Shut off and Save: An Analysis of Energy Use and Environmental Impact of Dalhousie Studley Campus Computers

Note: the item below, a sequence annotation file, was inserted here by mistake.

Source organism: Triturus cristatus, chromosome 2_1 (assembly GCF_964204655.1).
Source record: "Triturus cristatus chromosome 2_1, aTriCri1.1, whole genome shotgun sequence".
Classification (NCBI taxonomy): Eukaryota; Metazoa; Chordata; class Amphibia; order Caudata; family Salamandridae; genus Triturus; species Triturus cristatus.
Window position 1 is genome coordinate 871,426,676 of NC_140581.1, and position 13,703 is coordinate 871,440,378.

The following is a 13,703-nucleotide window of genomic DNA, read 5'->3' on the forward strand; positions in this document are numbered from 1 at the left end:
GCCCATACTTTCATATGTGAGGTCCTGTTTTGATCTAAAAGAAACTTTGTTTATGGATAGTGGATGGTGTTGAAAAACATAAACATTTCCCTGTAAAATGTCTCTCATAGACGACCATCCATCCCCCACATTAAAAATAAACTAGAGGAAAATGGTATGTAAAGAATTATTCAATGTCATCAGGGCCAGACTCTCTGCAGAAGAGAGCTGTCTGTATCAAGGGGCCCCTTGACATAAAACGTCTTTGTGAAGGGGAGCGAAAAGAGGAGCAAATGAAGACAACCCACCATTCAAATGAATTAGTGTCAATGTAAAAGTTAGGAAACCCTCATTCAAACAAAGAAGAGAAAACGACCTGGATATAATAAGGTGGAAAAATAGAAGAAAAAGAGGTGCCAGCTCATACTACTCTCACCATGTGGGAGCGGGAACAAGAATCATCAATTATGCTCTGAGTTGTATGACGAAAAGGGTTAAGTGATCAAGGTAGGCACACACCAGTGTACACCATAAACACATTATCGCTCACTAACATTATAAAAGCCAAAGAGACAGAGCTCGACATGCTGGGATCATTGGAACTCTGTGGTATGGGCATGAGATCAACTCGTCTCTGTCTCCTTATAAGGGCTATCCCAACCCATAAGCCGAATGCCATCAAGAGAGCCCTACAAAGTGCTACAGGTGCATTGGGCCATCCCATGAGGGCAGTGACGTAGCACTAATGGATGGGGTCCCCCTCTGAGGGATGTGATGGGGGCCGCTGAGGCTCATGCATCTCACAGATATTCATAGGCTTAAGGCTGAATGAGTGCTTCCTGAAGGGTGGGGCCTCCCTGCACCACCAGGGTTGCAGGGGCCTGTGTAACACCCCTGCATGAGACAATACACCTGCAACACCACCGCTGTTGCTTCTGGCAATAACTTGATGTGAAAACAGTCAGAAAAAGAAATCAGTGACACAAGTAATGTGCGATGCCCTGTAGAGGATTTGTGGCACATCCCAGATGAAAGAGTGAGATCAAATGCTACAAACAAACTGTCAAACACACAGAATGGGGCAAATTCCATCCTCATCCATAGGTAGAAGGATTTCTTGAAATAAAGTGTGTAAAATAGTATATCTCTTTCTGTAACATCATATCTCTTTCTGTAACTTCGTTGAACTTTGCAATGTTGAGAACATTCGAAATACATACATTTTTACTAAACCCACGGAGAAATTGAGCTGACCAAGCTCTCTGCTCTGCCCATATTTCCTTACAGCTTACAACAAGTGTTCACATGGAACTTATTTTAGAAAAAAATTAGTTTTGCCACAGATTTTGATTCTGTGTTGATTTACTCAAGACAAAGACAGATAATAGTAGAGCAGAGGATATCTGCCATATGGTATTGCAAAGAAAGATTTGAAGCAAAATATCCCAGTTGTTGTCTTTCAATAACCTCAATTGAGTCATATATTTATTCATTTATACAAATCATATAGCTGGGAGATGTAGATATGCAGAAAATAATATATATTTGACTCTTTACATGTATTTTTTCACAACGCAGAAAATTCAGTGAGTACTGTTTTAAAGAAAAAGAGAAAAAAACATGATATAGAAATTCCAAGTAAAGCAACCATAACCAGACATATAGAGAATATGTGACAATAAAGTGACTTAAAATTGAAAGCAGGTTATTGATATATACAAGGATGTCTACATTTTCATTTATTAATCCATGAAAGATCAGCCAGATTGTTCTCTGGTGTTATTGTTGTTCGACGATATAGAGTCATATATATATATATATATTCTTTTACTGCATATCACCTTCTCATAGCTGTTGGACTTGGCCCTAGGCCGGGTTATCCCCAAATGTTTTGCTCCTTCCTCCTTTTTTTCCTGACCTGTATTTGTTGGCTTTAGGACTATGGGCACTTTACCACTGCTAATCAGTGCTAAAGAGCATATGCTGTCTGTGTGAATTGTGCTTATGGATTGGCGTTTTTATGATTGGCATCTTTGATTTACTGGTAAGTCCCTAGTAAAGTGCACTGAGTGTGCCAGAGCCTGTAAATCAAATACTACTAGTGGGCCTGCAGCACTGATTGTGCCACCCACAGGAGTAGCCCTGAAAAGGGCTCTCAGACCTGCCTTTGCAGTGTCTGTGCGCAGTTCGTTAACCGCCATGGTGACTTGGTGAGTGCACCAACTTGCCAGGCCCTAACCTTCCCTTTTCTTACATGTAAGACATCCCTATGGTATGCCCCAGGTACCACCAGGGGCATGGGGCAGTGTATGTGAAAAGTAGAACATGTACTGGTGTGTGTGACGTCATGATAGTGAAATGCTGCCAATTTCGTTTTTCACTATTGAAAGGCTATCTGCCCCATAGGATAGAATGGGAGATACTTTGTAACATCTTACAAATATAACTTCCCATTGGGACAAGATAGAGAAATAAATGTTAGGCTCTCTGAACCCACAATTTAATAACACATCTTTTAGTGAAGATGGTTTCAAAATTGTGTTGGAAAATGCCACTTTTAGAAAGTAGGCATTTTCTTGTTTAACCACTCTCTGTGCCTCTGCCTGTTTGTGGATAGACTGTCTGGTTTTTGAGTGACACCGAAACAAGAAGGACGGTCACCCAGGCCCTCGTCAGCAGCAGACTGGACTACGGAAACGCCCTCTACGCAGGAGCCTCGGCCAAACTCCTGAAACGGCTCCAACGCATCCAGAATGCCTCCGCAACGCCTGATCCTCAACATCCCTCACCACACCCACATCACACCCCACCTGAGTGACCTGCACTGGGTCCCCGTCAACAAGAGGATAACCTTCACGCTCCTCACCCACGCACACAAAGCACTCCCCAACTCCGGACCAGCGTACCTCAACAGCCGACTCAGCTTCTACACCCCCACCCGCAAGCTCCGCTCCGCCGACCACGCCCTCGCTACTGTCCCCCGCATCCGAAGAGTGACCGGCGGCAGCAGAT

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Fossil fuel emissions are currently described as the main cause of global warming. This is a result of energy use and is of particular concern when energy is wasted, therefore results in unnecessary emissions. This study focused on energy waste on Dalhousie University campus pertaining to computers left idle in the Marion McCain Arts and Social Science student computer labs. Four research methods were utilized; literature review, interviews, observations and student surveys. Observations over a two week period indicated that 71% of the computers were left on and not used by students. This resulted in the combustion of 7.92-19.80 metric tons of coal and the emission of 20.49-51.23 metric tons of CO2, 49.91-124.76 kg of SO2 and 50.90-127.26 kg of NO2. As well, it is costing Dalhousie University between $1396.14 and $3490.35 per eight month academic term. Student surveys indicated that students would be willing to turn the computers off after each use and this would not alter their time spent in the labs. As well, students believed that leaving computers idle was harmful to the environment. Recommendations to Dalhousie University included a “shut-off” program where the start menu would only allow students to “shut-off” in order to exit their user account. Decreasing the number of computers made available to the students during weekends and non-peak hours by closing certain computer labs was also suggested. Suggested areas for future research included an expanded observation period to include the summer and the exam periods, as well as the comparison of labs across campus. Further research into computer technology regarding “shut-off” and energy saving software is advised. Finally, measurements regarding the quantity of energy consumed by idle computers should be further investigated to increase the validity of the study.